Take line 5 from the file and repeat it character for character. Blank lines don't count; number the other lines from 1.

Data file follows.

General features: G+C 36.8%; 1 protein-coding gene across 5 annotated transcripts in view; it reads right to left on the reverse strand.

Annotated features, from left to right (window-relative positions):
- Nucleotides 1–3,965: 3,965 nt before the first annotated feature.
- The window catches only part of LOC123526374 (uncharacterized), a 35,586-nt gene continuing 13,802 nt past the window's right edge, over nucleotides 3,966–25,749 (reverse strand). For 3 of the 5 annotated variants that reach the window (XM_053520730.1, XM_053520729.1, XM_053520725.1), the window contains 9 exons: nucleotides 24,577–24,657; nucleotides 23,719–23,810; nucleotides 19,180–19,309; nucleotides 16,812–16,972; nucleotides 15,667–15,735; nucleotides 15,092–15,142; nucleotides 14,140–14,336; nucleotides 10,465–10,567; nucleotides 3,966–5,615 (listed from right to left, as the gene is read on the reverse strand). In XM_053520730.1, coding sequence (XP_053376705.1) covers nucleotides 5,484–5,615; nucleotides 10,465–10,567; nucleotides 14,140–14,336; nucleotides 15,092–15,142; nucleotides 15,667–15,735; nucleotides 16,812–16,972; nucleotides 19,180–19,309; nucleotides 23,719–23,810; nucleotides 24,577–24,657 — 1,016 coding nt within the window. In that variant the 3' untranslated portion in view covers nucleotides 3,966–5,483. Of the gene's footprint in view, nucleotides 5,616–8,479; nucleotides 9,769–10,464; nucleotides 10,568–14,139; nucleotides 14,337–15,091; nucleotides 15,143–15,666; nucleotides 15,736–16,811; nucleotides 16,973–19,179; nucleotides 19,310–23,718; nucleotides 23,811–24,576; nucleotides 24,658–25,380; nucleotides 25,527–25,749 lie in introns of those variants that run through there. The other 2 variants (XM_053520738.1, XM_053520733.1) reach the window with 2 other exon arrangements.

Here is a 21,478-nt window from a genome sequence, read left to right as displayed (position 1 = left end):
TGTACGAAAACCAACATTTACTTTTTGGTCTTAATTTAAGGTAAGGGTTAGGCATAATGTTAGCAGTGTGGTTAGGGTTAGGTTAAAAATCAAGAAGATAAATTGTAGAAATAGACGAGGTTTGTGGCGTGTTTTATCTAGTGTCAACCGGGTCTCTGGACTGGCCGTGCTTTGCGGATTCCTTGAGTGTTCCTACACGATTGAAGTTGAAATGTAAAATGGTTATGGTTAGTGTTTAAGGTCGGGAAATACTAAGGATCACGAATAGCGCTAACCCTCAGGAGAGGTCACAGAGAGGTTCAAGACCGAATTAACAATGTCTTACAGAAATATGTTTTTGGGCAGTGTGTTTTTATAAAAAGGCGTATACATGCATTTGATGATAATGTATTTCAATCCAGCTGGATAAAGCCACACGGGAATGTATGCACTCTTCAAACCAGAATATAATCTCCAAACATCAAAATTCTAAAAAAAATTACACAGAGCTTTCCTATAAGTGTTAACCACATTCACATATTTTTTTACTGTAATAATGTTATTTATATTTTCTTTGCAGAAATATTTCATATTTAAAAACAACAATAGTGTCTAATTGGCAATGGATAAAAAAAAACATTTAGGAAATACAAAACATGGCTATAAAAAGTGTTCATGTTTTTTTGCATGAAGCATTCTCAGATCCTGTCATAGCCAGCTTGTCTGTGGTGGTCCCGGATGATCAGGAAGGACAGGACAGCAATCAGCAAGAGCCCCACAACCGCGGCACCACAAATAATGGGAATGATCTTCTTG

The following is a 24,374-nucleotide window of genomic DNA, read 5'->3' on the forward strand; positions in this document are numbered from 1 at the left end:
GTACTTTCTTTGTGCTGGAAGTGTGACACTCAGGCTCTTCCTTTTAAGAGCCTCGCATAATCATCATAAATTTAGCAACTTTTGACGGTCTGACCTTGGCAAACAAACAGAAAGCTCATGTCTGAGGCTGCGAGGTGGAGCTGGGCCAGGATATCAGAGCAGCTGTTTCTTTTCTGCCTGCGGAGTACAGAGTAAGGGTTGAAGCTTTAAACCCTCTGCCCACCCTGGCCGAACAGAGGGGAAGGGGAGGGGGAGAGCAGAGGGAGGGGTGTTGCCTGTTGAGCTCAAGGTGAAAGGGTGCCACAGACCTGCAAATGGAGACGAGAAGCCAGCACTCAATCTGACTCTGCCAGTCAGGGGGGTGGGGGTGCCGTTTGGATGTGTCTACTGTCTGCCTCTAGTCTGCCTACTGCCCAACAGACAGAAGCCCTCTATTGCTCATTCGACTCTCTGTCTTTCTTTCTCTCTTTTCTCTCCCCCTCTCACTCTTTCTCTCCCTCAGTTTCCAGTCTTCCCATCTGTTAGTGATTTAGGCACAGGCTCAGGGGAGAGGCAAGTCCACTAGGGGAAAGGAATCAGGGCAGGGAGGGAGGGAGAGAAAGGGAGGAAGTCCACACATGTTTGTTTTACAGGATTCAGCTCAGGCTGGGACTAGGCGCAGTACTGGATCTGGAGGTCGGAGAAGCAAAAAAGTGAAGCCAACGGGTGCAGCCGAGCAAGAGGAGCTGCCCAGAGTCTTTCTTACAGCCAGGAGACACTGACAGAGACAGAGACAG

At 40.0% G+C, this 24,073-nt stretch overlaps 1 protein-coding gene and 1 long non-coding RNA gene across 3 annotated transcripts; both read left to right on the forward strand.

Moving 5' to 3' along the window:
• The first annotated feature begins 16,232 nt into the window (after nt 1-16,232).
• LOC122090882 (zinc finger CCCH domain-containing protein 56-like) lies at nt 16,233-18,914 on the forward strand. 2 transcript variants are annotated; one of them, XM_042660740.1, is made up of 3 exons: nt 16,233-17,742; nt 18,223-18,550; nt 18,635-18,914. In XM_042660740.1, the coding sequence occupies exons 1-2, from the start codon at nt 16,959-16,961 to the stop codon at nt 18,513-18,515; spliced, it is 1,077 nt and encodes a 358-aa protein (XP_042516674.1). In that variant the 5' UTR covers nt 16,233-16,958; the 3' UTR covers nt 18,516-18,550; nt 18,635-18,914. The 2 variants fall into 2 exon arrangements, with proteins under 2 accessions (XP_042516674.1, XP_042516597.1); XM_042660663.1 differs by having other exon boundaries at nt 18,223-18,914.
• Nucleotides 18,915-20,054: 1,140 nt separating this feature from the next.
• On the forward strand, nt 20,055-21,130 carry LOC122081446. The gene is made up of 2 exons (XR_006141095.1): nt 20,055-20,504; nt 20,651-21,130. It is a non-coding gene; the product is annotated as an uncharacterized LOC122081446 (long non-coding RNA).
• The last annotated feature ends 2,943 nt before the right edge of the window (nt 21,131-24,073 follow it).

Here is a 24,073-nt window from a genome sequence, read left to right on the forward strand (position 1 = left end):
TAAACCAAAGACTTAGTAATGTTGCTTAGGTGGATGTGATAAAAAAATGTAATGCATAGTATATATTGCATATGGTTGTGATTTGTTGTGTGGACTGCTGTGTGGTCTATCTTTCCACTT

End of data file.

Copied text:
Here is a 21,478-nt window from a genome sequence, read left to right as displayed (position 1 = left end):